They are dot post and dot travel.
    When those negotiations are completed and only when they're completed will these proposals come to the board for consideration in terms of approval of the TLD.
    The other eight are in various stages of the evaluation process and are being considered.
    Members of the community and others will be aware that the dot net contract, which is -- requires another fifth year of the contract that it be available for rebid.
    That date is the 1st of July next year.
    The process is started putting together the criteria.
    And the request for proposals is in a draft form, presently available to public consultation.
    And that will be confirmed Sunday at the board meeting.
    So it will then after Sunday be the final RFP, which will then move into the process of people putting forward proposals for the dot net contract.
    I want to reinforce, as I do each time I talk about this, that the terminology in the contract talks about rebid.
    There should be no assumption that rebid means that the present operator cannot be as equal a bidder as anyone else.
    So I don't want people to misinterpret the language of rebid as having an assumption that this is something that will go to another operator per se.
    I'd also remind members of the community that it's ICANN's intention that the evaluation of the RFP, of the applications, will be done via independent -- international, independent entity.
    Thirdly, it is the strategy for the introduction of new gTLDs, when the board approved in Tunis last year, at this time, to move forward with new TLDs, it was a twin track decision.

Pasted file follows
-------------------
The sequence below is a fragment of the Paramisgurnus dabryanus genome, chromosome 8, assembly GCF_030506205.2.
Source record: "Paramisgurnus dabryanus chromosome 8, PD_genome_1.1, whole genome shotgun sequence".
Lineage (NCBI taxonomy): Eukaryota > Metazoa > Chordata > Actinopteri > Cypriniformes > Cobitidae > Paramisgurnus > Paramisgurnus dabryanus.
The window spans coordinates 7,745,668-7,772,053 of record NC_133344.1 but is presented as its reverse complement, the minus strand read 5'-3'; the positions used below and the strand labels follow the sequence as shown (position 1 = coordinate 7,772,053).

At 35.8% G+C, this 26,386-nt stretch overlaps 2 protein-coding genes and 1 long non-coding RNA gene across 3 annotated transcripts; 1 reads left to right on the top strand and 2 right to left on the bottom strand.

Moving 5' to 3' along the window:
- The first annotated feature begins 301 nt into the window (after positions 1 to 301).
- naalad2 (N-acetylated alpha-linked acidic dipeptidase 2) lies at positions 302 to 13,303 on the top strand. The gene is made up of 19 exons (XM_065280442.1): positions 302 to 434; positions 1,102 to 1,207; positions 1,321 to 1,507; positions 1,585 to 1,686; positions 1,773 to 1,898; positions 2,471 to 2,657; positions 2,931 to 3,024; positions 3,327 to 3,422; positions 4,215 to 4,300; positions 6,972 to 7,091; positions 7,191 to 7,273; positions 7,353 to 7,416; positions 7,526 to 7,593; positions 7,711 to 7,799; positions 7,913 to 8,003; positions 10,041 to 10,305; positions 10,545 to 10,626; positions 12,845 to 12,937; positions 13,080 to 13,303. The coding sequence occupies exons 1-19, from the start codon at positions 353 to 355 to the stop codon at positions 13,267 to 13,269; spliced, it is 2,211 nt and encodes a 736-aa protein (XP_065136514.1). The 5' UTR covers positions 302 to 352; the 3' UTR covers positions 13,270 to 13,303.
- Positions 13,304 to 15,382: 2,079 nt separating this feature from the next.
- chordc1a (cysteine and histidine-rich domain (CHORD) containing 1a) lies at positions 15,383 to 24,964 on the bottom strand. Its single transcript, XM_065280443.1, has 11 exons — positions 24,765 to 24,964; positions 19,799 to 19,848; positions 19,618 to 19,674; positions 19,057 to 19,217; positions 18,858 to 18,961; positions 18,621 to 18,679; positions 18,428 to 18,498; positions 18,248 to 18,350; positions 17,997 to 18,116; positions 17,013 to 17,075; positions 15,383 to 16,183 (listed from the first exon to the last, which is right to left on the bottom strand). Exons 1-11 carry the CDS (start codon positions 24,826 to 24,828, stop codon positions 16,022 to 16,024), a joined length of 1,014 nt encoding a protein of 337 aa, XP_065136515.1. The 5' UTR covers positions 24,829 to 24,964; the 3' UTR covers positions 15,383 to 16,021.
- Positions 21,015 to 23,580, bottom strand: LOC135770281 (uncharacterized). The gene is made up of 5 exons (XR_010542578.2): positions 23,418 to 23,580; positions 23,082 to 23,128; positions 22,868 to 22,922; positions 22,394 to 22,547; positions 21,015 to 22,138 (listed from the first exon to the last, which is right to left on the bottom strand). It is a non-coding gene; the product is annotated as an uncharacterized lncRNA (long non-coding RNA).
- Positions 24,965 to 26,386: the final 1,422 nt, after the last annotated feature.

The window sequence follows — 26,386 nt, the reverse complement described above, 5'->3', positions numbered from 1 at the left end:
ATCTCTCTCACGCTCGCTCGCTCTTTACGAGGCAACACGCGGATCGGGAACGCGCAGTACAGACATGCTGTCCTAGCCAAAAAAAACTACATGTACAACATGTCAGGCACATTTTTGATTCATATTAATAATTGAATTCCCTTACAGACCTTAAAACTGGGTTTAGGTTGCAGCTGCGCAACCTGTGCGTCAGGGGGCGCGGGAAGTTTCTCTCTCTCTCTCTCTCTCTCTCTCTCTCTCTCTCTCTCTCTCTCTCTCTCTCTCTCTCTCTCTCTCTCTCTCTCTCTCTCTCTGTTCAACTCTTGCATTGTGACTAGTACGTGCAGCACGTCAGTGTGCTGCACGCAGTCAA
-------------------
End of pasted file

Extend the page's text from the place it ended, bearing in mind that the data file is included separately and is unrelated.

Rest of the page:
One was to move on sponsored top-level domains and take applications.
    The second one was to move on developing a strategy for the introduction of new gTLDs.
    One is to inform the other.
    Just as the past has informed.
    We have received a number of reports about the past round of TLDs.
    There are reports in from OECD.
    There's a number of reports due to come in.
    I would like to exhort us as the chair to members of the community, if they wish to prepare white papers on issues they think are relevant regarding issues of broader liberalization of the gTLD space, please go ahead and do so.
    And we have a process going forward on this.
    There will be more reporting.
    But this is clearly not a simple area.
    It has complexities.
    And we would like to hear input from the community, potentially in white paper format, on some of the issues people think are important.